Go Digital presenter Tracey Logan despairs at the home of the future on show at the Ideal Home Exhibition in London, where the family have become digital couch potatoes.
Back in 1960, at London's Daily Mail Ideal Home Exhibition, the home of the future was a blue and white striped space vehicle in orbit, modelled on the second stage of a Saturn IV rocket.
Giant flat screen TV screen dominates the living room
The colours were practical, designed to absorb and radiate intense solar radiation threatening future communities unshielded by the Earth's atmosphere.
And the pod's rather cramped lounge did at least boast a TV, even if zero gravity forced the couch potato of tomorrow to hook himself up to restraining straps to avoid drifting away from the screen.
The great thing about this ideal home was its vision of a future where technology would, literally in this case, turn our lives upside down.
I suspect none of the 200,000 visitors who passed through space vehicle ever seriously imagined living in one. But it set their pulses racing and that is what homes of the future are all about.
If, by some miracle of time travel, those post-war, pre-PC couples could have seen the Space Air show house I visited at the current Ideal Home Exhibition, they may have been confused.
Why would anyone want a computer in their living room?
Now that we are all used to the idea of computers as entertainment devices, I continue to wonder. Call me old fashioned, but if the PC is in there, why not ship in the washing machine, too?
But there is a lot that is sensible about this year's digital home of the future.
There is Space Air's environmental control system that keeps household air fresh and at the right temperature.
Linda Barker adds a touch of glamour to the media home
This could be handy as laws to reduce global warming encourage better home insulation and dwellings that are little more than airtight containers of household emissions.
And then there is its crowning glory: a wireless broadband digital home entertainment system, installed by Abrocour with a digital kit of parts from Microsoft and Intel, among others, and a BT broadband connection in the broom cupboard.
With this you can watch and listen or surf the web from anywhere in the house thanks to a digital media hub that feeds content to appliances in almost every room.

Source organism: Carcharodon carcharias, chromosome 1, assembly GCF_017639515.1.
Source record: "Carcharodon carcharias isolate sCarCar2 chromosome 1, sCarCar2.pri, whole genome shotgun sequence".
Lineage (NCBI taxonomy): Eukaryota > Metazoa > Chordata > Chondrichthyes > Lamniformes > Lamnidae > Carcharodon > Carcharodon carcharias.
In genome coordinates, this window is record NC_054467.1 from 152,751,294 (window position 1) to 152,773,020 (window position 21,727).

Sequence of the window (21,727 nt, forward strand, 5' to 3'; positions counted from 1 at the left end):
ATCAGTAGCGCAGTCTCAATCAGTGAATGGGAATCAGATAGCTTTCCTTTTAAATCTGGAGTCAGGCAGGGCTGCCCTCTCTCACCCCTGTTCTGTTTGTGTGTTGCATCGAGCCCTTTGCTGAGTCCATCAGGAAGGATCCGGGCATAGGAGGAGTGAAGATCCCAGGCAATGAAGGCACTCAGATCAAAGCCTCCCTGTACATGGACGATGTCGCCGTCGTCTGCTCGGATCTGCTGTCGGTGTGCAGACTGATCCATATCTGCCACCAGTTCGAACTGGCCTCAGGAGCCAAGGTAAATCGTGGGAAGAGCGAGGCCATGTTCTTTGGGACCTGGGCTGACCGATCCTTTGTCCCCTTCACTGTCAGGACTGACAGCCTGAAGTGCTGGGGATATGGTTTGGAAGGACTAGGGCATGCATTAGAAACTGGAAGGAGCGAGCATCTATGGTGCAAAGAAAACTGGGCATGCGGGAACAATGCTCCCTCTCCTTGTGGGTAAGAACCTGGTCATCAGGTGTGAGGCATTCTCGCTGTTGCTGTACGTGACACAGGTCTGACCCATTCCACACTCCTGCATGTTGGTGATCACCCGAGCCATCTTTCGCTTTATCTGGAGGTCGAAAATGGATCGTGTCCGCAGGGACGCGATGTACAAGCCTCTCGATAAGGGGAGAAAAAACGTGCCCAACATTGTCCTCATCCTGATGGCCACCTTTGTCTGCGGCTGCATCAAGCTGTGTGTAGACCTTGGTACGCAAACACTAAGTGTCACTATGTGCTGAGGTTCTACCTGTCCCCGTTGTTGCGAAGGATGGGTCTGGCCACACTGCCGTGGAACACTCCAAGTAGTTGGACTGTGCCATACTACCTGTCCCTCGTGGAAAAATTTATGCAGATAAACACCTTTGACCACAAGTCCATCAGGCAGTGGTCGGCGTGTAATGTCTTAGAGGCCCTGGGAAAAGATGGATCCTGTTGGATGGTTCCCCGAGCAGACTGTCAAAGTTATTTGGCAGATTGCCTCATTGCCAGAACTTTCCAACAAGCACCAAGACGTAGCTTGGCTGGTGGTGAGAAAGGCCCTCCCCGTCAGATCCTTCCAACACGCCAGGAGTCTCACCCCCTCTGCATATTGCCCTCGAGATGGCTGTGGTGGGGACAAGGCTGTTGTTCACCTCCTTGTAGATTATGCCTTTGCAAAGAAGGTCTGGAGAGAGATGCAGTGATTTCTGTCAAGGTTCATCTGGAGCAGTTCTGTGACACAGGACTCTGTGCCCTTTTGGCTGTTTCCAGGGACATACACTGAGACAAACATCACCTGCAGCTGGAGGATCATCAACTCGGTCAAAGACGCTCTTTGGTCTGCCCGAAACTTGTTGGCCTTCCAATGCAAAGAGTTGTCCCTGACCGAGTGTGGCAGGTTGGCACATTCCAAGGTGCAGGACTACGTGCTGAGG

The piece de resistance is a giant flat screen TV/monitor on the living room wall cunningly placed at the apex of an equilateral triangle that has Linda Barker's comfy, cream corduroy sofa as its base.
On this couch, sharing just the one remote control, an entire family would watch TV, play video games, or surf the internet together. Anyone too tired or overwhelmed to carry on doing this in the sitting room could continue in bed, without missing a scene.
On entering, I could not help wondering what a scrabble board was doing on the living room floor. In the digital future, wouldn't that be on screen, too?
What is dreamy about the Space Air home is its absence of spaghetti tangles of cables gathering dust behind each appliance.
Computer technology finds its way into every room, even the kitchen
What is quite so not dreamy is this show home's proximity to reality.
Indeed, anyone with a moderate stash of cash and a lust for DIY adventure could right now build themselves a digital home wireless system. See the helpful "how to" guide on Intel's website if you don't believe me.
And why the depressing vision of a future where all the family being digital couch potatoes together is the ultimate in having fun?
Surely, the Ideal Home Exhibition is selling itself short here? In the past it has brought us the microwave oven, the refrigerator and the far too expensive and silly, but utterly cute, solar-powered robot lawnmower.
Surely this year they could have come up with something a bit more gripping that the Space Air house?